August 2021 Real Estate Market on the Outer Banks, NC

August 2021 Real Estate Market on the Outer Banks, NC

Summertime Cool Down Misses the Outer Banks

To say the real estate market is blazing is an understatement. Normally by this time of year, the frantic summertime pace for real estate transactions begins to slow. As with so many other things in the last year, normal is not happening. All signs point to demand for real estate in the Outer Banks continuing well into August. Multiple offers from prospective buyers have driven up the market price, becoming the new normal for OBX real estate. That is not necessarily a bad thing.

As you may recall from the July report, sales continue at a historically high rate, according to data from the Outer Banks Association of Realtors. OBAR has tracked real estate transactions in the Outer Banks since 2005. A look back at trends since then reveals that before now, there was only one month – May of 2005 – where total sales were more than 400. Since July 2020, OBAR has recorded nine months with sales exceeding 400. Average sales for the last 13 months are 406 units.

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The state of OBX inventory

Sales are not the only thing at historic levels in the Outer Banks. Available inventory continues its decline over previous years. All inventory – residential units, lots, and land – remain 22 percent below August 2020 levels.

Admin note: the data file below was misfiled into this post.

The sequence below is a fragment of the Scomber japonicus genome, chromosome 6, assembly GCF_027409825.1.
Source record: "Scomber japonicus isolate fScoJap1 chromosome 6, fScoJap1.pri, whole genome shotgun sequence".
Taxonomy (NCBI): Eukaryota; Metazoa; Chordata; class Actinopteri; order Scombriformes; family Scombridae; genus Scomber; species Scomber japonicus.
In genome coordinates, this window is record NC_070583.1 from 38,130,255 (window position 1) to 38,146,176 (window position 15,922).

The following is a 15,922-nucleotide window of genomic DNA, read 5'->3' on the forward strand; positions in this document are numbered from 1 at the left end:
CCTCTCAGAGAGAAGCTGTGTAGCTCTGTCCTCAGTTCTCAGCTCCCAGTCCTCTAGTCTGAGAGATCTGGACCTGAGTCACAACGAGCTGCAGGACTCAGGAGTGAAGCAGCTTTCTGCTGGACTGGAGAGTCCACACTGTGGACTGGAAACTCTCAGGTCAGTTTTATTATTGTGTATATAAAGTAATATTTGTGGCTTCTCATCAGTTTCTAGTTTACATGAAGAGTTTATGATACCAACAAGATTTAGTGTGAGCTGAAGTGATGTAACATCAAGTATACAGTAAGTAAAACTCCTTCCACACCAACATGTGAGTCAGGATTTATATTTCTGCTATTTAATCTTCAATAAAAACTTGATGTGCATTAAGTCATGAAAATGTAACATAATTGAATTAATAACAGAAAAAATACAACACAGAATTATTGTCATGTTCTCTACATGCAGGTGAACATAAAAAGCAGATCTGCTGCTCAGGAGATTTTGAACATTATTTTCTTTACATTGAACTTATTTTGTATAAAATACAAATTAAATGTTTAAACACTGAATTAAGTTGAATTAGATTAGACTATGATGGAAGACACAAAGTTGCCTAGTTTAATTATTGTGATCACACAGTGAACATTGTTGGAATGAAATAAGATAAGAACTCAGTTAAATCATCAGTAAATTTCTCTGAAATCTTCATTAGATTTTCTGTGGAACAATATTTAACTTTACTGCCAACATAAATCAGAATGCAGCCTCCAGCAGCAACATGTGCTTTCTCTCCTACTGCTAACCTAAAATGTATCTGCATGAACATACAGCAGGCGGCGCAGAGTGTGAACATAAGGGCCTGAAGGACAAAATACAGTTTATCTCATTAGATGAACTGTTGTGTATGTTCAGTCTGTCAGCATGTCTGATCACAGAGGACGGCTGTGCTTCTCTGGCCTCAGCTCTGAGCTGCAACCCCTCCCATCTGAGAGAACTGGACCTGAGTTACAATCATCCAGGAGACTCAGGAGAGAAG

Residential inventory for August 2020 stood at 723 units. For the same period in 2021, only 501 units were available, reflecting a decrease of 31 percent. Lot and land inventory in 2020 was 664 units compared with the 568 units available in August 2021.

Selling like hot cakes

While the inventory numbers may be low, sales of available residential units are up 37 percent over August 2020. Lot and land sales posted a 114 percent increase over the same period in 2020. Active listings were cut nearly in half over last year’s figures. The tight inventory is prompting prospective buyers to engage in aggressive tactics to secure available properties. Bidding well over the asking price is a common strategy.

The low inventory numbers continue to drive up prices, with the median residential property costing about 34 percent more compared to last year at this time.

Top-performing OBX markets

In July, Currituck Mainland was the top performer for the most residential units sold. For August, Ocracoke Island takes the crown, with a 256 percent increase in sales. The median sales price for homes sold on Ocracoke Island got a 19 percent boost over last year, at $423,750.

The second place for sales for the month of August is all Hatteras areas, posting a 79 percent increase. A total of 425 units have been sold in Hatteras year-to-date. The median sales price also boosted there by 39 percent to $520,000.

Other top performers include:

  • Nags Head – 53 percent increase with a median sales price of $611,500
  • Corolla – 47 percent increase with a median sales price of $719,500
  • Kill Devil Hills – 40 percent increase with a median sales price of $390,000

Roanoke Island saw the lowest increase in sales for August with just a 4 percent increase over 2020 figures. The inventory on the island is low, contributing to the lower sales figures.